Deborah Freed named 2013 Extraordinary Bike Professional by regional organization
June 28, 2013
Deborah Freed, alternative transportation manager at Virginia Tech, was recently named the 2013 Extraordinary Bike Professional by RIDE Solutions, a regional transportation demand management agency dedicated to expanding the efficiency and life of the roadway network and reducing the environmental impacts of vehicle emissions.
Freed was honored for her dedication to improving bicycle accommodations, education, access, and safety in the region.
“Debby gives the Virginia Tech community remarkable leadership in encouraging the use of bicycles as a transportation alternative,” said Richard McCoy director of parking and transportation. “Her work on our campus along with other local and regional partners has improved bicycle safety throughout the area,” said McCoy.
Beginning in 2000, Freed coordinated of the first alternative transportation program at Virginia Tech. The Bike, Bus, and Walk program allowed university faculty, staff, and students to ride Blacksburg Transit fare-free with a Hokie Passport. In addition, Freed created the university's vanpool program for full-time Virginia Tech employees, and she continues to expand its carpool program.
Recently, Virginia Tech was designated a “bicycle friendly university” by the League of American Bicyclists, recognizing the university’s commitment to promoting and providing a more bicycle-friendly campus for students, staff and visitors. Virginia Tech has improved conditions for cyclists by building three miles of bike lanes, nine miles of shared paths, and several covered bicycle racks.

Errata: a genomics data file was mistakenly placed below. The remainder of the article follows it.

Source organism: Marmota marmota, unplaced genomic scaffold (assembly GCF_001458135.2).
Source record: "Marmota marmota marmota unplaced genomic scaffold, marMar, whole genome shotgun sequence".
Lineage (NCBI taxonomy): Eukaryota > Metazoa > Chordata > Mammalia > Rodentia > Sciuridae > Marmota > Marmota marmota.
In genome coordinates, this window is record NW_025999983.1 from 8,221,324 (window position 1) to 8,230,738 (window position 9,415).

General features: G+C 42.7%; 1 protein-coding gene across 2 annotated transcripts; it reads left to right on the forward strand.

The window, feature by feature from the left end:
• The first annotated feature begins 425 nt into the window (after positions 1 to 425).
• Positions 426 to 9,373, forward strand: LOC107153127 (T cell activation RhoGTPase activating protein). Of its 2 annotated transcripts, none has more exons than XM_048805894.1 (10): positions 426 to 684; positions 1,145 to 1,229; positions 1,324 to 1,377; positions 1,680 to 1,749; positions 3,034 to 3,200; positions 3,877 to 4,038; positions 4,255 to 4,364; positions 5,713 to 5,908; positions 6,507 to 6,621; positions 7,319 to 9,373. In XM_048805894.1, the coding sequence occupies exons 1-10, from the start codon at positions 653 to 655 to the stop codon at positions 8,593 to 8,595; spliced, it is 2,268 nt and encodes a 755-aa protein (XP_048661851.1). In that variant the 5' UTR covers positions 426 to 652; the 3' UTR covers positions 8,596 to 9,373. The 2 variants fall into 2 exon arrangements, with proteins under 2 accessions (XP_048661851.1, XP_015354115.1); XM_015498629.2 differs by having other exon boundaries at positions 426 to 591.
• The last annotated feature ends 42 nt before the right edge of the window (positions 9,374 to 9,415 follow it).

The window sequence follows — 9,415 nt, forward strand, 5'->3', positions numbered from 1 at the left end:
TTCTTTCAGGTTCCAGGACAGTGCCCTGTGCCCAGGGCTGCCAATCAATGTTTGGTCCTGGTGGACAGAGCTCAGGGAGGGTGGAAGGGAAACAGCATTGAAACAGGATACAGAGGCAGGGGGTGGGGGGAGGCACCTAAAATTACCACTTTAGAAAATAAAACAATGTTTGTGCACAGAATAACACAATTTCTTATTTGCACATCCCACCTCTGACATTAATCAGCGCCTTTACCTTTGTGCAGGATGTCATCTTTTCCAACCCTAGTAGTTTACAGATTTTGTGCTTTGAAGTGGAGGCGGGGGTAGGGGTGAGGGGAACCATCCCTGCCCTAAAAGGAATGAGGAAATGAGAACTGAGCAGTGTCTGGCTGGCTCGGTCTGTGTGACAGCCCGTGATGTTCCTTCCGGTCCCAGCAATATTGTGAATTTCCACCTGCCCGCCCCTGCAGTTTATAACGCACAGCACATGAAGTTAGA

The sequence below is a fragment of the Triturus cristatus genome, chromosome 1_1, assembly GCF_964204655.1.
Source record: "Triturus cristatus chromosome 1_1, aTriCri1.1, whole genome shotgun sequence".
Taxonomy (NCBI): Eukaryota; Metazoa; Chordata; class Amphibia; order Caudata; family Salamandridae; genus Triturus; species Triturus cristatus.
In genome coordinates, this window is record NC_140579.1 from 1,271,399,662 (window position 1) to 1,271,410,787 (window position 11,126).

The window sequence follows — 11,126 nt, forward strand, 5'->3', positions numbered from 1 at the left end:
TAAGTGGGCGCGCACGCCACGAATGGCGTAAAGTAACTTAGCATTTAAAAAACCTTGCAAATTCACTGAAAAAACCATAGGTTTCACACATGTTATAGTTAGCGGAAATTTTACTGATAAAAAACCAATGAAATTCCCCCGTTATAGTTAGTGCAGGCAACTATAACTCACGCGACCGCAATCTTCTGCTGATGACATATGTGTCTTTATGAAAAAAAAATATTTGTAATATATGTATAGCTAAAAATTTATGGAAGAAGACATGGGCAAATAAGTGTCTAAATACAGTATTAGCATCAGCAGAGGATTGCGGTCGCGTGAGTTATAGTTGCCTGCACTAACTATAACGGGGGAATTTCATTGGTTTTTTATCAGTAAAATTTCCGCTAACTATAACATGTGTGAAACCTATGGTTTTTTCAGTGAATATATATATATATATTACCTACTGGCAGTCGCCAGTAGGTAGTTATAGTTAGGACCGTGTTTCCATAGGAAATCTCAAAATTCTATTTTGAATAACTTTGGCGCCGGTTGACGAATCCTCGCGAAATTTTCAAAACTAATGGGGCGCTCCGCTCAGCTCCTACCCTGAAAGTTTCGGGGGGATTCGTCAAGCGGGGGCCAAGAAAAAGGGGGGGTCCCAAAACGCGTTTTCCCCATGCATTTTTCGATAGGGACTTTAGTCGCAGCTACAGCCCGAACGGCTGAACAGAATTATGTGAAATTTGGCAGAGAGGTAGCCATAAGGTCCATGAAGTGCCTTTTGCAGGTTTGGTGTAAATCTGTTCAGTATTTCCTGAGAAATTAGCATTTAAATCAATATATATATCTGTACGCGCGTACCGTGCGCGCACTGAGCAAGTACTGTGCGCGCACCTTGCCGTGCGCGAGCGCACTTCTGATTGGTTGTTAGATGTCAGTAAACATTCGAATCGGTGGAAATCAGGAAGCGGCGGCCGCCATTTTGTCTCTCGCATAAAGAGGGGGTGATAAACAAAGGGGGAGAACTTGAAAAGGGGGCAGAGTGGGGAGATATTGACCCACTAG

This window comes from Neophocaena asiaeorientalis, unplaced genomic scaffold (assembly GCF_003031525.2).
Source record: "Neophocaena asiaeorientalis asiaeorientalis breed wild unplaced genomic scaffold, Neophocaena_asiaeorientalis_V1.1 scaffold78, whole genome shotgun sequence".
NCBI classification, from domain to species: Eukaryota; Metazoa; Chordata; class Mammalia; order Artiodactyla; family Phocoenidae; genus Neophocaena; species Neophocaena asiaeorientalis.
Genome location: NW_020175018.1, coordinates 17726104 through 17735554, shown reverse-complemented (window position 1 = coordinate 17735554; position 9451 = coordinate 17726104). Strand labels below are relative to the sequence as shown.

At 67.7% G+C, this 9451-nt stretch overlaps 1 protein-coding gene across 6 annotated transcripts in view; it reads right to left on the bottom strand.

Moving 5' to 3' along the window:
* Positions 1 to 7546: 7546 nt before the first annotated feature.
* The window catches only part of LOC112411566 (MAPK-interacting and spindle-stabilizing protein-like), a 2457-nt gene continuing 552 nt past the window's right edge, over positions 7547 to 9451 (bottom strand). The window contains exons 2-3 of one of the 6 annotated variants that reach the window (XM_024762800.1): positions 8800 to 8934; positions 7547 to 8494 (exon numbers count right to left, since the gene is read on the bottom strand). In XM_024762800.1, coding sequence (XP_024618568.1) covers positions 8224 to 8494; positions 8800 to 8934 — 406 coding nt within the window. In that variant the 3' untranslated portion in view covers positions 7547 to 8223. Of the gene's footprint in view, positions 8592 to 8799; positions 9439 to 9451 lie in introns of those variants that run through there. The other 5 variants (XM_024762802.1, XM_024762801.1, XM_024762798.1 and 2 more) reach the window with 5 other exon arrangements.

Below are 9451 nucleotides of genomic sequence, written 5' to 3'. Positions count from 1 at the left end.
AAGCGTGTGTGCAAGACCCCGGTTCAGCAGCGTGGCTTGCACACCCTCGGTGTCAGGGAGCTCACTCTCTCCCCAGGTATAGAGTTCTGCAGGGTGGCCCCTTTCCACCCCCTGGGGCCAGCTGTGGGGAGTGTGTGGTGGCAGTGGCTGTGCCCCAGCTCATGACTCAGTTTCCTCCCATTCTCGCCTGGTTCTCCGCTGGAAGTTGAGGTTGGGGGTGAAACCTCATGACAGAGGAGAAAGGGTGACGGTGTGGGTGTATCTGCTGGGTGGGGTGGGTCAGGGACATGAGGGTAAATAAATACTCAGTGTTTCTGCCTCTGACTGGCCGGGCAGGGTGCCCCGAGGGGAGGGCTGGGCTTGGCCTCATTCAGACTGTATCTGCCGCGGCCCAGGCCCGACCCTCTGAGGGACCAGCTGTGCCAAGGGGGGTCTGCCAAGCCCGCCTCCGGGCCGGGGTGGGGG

RIDE Solutions is a grant-funded program supported by the Virginia Department of Rail and Public Transportation, the Roanoke-Valley Alleghany Regional Commission, the New River Valley Planning District Commission, and Region 2000 Local Government Council. The organization partners with area citizens and businesses to connect them with commuting options, beyond the single-occupancy vehicle, to access work and school.
Dedicated to its motto, Ut Prosim (That I May Serve), Virginia Tech takes a hands-on, engaging approach to education, preparing scholars to be leaders in their fields and communities. As the commonwealth’s most comprehensive university and its leading research institution, Virginia Tech offers 240 undergraduate and graduate degree programs to more than 31,000 students and manages a research portfolio of $513 million. The university fulfills its land-grant mission of transforming knowledge to practice through technological leadership and by fueling economic growth and job creation locally, regionally, and across Virginia.